The driving circuit 52 comprises a plurality of N-channel type MOS transistors, which are provided in the same number as a plurality of word lines or a plurality of memory cells; one of which is representatively denoted by the reference symbol Q56. Gates of the N-channel type MOS transistors Q56 are connected to the node N5, drains of the transistors Q56 are connected to word lines from WLo to WLn, and sources of the transistors Q56 receive negative clock signals from WDo to WDn respectively. The clock signals from WDo to WDn are outputs of a predecoder circuit corresponding to the booster circuit 6 for applying a potential lower than the lower power source potential Vss to the driving circuit 52.

Reference numeral 53 denotes a memory cell array consisting of a plurality of dynamic memory cells, one of which is representatively denoted by a reference symbol MC. The memory cell MC is formed by a P-channel type MOS transistor Qp for a transfer gate and a capacitor Cp including the equivalent capacitance of the cell. The gate, source, and drain of the transistor Qp are connected to the word line WLo, the capacitor Cp, and a bit line BL for writing or reading data in memory cells MC, respectively.

In the booster circuit 6, reference symbol NG denotes a NAND gate circuit, to which the address bits Al and Am which are the rest of the address signal are sent. An output of the NAND gate circuit NG is connected to an input of an inverter I61 and an output of the inverter I61 is applied to an input of a CMOS-inverter circuit CI61. Reference symbol CI62 is another CMOS-inverter circuit consisting of Q63 and Q64. An input of CI62 is supplied with a clock φWD, which is the enable signal ES', for controlling the timing of a generation of the clock signal WDo to be generated based on an input of the predecoding address bits Al and Am. A source of the transistor Q64 is connected to a drain of Q65. A source of this transistor Q65 is connected to Vss and a gate of the transistor Q65 is connected to the output of CI62. An output of a inverter I62 is connected to an electrode of a capacitor C61 and another electrode of the capacitor C61 is connected to the drain of the transistor Q65. The drain of the transistor Q65 is also connected to a source of the transistor Q62.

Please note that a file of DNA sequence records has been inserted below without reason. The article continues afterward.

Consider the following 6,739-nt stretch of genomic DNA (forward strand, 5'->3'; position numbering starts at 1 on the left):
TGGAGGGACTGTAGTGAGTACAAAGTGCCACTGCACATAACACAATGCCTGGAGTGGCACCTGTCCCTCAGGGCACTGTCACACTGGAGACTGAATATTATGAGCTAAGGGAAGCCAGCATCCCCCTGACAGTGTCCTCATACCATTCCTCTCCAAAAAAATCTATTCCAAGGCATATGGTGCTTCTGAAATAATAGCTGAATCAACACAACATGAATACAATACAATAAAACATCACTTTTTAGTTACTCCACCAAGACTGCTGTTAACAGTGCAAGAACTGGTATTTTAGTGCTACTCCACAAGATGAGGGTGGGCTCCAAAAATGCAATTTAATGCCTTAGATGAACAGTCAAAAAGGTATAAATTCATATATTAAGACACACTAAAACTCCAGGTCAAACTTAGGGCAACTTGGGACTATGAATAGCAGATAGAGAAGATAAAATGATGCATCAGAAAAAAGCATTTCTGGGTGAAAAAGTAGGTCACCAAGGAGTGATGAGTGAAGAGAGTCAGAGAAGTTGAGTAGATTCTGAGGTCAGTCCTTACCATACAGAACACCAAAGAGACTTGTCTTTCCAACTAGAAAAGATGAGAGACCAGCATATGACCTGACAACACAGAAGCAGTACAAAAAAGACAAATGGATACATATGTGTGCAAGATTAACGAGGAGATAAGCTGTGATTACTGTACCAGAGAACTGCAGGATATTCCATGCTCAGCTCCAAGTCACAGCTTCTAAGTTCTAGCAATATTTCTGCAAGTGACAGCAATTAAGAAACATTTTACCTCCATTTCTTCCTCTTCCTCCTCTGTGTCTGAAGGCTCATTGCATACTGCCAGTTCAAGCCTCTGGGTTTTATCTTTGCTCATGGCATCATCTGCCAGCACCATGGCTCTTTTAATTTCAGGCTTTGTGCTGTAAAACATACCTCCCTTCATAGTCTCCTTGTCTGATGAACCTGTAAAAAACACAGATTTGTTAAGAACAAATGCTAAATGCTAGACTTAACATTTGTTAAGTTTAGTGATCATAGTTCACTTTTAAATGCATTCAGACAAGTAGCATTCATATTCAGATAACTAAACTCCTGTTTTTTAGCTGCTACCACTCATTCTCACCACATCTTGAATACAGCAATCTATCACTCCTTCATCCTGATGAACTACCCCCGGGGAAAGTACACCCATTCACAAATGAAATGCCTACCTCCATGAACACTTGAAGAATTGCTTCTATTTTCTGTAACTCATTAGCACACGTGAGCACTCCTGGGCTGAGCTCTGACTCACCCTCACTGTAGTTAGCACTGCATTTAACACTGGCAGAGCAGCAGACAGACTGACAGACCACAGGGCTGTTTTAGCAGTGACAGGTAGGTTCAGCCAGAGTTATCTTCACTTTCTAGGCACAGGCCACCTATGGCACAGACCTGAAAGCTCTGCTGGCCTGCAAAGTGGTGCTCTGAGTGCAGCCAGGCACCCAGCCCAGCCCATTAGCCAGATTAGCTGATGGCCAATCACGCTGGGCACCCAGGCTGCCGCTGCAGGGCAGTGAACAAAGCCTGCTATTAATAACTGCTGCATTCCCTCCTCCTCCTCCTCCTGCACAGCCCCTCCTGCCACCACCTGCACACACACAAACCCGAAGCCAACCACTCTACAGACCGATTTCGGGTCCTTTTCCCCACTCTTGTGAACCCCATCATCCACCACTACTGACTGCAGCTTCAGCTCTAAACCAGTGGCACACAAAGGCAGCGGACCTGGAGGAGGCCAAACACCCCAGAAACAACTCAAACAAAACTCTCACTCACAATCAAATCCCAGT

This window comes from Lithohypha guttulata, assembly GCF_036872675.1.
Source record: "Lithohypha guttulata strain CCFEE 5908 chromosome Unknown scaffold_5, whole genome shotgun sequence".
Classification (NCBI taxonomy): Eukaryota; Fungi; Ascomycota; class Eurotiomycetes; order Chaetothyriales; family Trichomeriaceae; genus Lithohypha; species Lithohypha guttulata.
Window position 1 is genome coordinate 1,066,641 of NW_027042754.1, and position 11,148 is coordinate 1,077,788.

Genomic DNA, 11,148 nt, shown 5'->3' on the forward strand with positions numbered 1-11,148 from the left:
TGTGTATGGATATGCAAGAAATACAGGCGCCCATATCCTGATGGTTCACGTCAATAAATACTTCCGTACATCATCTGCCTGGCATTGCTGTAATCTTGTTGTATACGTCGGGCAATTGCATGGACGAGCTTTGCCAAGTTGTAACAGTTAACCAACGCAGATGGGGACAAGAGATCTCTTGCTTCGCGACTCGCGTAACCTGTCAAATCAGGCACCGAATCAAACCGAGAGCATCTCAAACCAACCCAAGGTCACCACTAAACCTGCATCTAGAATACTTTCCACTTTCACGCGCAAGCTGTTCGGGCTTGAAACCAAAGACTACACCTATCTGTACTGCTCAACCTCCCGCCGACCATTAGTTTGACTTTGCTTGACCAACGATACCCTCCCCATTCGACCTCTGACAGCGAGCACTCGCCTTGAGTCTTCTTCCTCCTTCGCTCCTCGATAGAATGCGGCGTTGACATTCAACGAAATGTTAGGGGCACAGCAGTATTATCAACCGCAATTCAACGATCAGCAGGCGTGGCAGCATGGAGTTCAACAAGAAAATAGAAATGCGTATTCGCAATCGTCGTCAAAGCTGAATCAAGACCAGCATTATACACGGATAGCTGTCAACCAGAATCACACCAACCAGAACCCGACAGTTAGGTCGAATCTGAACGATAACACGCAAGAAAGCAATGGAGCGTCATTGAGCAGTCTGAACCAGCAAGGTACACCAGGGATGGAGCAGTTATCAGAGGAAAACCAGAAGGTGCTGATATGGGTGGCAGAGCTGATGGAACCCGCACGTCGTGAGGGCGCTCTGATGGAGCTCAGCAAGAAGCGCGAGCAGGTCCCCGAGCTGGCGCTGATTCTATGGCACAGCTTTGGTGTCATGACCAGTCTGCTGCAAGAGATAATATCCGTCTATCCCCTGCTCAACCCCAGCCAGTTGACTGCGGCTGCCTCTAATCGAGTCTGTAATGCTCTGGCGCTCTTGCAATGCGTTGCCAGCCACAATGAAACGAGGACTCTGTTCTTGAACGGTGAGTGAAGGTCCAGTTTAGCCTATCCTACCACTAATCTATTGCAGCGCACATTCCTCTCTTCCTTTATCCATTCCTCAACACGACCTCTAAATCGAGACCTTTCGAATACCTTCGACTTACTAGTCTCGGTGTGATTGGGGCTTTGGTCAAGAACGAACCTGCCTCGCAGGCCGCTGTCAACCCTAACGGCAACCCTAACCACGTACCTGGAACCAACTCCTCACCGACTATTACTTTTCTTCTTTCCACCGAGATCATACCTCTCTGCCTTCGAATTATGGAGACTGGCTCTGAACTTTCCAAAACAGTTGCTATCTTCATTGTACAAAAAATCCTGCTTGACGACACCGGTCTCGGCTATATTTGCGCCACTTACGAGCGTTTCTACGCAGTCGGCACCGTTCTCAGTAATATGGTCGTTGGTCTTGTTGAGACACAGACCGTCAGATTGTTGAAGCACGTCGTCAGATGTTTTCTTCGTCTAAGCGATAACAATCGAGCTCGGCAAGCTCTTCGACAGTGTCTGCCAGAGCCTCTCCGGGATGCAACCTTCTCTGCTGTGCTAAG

FIG. 8 is a graph illustrating the waveforms of the operation of the internal circuit shown in FIG. 7. The operation of the device will be described below with reference to FIGS. 7 and 8.